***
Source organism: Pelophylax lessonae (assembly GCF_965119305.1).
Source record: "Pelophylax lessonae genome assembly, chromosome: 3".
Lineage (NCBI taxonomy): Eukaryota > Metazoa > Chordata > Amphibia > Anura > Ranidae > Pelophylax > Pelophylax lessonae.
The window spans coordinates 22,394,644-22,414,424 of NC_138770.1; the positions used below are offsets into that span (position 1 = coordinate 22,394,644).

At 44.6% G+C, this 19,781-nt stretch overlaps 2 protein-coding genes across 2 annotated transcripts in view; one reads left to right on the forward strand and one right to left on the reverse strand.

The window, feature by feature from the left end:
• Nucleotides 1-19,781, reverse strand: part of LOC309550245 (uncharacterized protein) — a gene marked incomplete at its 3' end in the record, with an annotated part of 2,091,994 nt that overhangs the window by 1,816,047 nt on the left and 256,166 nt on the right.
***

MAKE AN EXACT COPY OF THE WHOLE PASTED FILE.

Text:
Source organism: Pelophylax lessonae (assembly GCF_965119305.1).
Source record: "Pelophylax lessonae genome assembly, chromosome: 3".
Lineage (NCBI taxonomy): Eukaryota > Metazoa > Chordata > Amphibia > Anura > Ranidae > Pelophylax > Pelophylax lessonae.
The window spans coordinates 22,394,644-22,414,424 of NC_138770.1; the positions used below are offsets into that span (position 1 = coordinate 22,394,644).

At 44.6% G+C, this 19,781-nt stretch overlaps 2 protein-coding genes across 2 annotated transcripts in view; one reads left to right on the forward strand and one right to left on the reverse strand.

The window, feature by feature from the left end:
• Nucleotides 1-19,781, reverse strand: part of LOC309550245 (uncharacterized protein) — a gene marked incomplete at its 3' end in the record, with an annotated part of 2,091,994 nt that overhangs the window by 1,816,047 nt on the left and 256,166 nt on the right.